Your new podcast has gotten me thinking about doing something similar to S&F but I know that as a former live and recording audio guy I wouldn't be able to get a podcast sounding good enough for my own standards so I won't even go there.

One note about your not caring about political correctness on S&F: Good on ya! As a fellow quote lover I'm sure you're familiar with George Carlin's thoughts on offensive speech (when you live in a country with free speech you're going to get offended sometimes, deal with it) and I'm glad to hear you're just going to say what you feel. Let us have it with both barrels when you feel the need. If we get offended it's not anything you need to worry about, it's us who need to think about why we're offended, especially in our Free Speech loving country.

I just wanted to say thanks for the new podcast. It's already one of my favorite podcasts and I'll be eagerly anticipating each new episode, no matter how long the wait is each time. Have a great weekend!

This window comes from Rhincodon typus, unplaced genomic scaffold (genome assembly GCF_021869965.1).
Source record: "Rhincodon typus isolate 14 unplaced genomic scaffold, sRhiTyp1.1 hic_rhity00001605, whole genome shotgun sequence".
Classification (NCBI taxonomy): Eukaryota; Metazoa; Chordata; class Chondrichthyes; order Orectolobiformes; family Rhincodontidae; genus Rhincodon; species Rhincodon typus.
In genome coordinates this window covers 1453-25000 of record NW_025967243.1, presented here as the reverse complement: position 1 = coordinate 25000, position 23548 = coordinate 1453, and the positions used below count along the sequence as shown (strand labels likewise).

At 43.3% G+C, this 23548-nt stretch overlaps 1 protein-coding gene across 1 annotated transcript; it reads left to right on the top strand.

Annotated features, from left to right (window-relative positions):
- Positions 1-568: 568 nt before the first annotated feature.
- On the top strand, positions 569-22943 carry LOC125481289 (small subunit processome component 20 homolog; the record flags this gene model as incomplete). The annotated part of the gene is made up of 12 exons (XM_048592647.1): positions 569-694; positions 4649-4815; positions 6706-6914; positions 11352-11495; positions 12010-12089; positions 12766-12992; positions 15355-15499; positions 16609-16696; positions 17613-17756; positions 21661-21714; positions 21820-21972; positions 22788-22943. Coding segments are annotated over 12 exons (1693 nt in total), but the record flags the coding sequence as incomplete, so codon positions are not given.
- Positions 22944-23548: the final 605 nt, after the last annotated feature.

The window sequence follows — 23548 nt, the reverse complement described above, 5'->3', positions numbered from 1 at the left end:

Peter Kuykendall
Peter Kuykendall's picture
S&F #1 comments

First off, will you be creating a dedicated forum section for S&F, as you have for the other podcasts?  I think it would be useful.

I just finished listening to it.  Here are my impressions.

Music - Normally I love the music that Mark chooses.  He has turned me on to several artists which has provided me many, many hours of enjoyment.  But I can't stand this music.  It's dark and gloomy.  I can understand that because Mark's mood was clearly that way for this first episode.  But it's a turn-off.  If you want a more upbeat sound that also conveys sound and fury and a tale told by an idiot, how about something like "Merry go round broke down"?  Yeah, that's copyrighted, but something more in that genre would be more appealing IMO.